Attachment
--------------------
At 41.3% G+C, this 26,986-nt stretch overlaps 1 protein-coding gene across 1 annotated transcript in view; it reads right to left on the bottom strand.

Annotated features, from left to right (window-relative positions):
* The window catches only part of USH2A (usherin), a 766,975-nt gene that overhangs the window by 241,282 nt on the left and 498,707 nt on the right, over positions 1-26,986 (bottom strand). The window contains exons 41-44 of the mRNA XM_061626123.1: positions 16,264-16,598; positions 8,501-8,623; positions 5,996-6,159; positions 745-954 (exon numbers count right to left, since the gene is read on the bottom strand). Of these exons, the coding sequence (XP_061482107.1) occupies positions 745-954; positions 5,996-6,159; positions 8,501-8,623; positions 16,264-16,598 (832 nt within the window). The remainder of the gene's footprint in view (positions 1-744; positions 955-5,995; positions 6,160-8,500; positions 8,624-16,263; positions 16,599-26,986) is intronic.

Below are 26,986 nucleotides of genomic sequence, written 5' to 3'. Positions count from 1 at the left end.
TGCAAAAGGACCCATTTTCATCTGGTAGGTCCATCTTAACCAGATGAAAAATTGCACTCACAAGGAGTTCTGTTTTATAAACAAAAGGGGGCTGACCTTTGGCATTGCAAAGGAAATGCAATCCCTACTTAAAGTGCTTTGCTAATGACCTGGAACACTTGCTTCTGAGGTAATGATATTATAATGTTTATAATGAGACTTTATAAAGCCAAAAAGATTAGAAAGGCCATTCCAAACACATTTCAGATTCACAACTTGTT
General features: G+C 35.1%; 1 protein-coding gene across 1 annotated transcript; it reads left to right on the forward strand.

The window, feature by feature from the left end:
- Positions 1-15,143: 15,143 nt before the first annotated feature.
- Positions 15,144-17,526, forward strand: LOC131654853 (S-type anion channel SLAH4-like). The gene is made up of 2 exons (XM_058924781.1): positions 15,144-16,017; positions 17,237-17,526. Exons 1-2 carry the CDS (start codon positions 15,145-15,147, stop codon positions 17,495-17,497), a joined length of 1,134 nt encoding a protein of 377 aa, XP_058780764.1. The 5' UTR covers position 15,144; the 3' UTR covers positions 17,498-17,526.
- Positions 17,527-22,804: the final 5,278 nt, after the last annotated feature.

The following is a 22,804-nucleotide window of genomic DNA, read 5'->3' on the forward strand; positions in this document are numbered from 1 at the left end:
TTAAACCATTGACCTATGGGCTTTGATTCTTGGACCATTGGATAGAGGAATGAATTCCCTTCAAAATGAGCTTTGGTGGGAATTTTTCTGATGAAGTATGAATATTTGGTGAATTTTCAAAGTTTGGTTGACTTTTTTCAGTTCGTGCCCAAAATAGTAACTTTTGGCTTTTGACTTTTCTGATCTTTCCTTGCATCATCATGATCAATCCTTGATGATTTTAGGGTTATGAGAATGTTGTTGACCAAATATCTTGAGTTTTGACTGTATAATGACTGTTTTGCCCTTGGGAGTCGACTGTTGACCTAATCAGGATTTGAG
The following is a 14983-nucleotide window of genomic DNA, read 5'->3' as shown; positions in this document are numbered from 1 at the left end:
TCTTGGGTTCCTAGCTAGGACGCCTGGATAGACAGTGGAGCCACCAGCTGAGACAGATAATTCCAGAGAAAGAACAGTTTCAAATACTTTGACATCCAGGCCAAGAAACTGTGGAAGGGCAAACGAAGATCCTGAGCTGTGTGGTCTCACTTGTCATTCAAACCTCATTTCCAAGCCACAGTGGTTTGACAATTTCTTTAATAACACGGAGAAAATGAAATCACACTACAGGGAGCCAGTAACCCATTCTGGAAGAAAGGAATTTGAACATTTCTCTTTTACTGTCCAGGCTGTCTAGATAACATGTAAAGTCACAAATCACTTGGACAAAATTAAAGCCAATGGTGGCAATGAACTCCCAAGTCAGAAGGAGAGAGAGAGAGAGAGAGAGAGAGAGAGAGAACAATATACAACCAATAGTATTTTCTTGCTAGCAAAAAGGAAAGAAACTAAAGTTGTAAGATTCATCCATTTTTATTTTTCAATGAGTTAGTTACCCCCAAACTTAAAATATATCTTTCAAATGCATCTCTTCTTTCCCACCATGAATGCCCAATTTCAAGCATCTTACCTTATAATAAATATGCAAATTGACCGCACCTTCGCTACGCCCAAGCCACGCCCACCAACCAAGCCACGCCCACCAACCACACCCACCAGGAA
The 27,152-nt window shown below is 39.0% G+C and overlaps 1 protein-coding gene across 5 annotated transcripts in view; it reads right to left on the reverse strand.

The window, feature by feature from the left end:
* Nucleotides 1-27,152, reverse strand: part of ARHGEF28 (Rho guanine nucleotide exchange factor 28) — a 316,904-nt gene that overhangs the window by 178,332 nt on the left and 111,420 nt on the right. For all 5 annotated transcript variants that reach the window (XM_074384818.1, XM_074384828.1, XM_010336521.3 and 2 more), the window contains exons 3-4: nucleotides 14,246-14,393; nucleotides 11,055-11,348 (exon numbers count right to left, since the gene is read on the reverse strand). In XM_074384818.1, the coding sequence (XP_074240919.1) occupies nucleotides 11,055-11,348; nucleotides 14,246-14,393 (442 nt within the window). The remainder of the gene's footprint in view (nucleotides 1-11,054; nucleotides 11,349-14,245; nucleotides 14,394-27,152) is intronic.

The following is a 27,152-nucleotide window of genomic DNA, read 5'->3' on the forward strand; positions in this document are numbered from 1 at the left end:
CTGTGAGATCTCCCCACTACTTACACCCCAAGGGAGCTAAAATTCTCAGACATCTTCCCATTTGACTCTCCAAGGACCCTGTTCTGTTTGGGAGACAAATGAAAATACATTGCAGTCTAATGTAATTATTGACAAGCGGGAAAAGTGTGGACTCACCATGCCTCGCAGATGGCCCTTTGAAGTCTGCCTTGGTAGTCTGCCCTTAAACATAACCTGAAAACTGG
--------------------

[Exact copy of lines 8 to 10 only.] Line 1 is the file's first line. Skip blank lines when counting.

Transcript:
- Positions 1-15,143: 15,143 nt before the first annotated feature.
- Positions 15,144-17,526, forward strand: LOC131654853 (S-type anion channel SLAH4-like). The gene is made up of 2 exons (XM_058924781.1): positions 15,144-16,017; positions 17,237-17,526. Exons 1-2 carry the CDS (start codon positions 15,145-15,147, stop codon positions 17,495-17,497), a joined length of 1,134 nt encoding a protein of 377 aa, XP_058780764.1. The 5' UTR covers position 15,144; the 3' UTR covers positions 17,498-17,526.
- Positions 17,527-22,804: the final 5,278 nt, after the last annotated feature.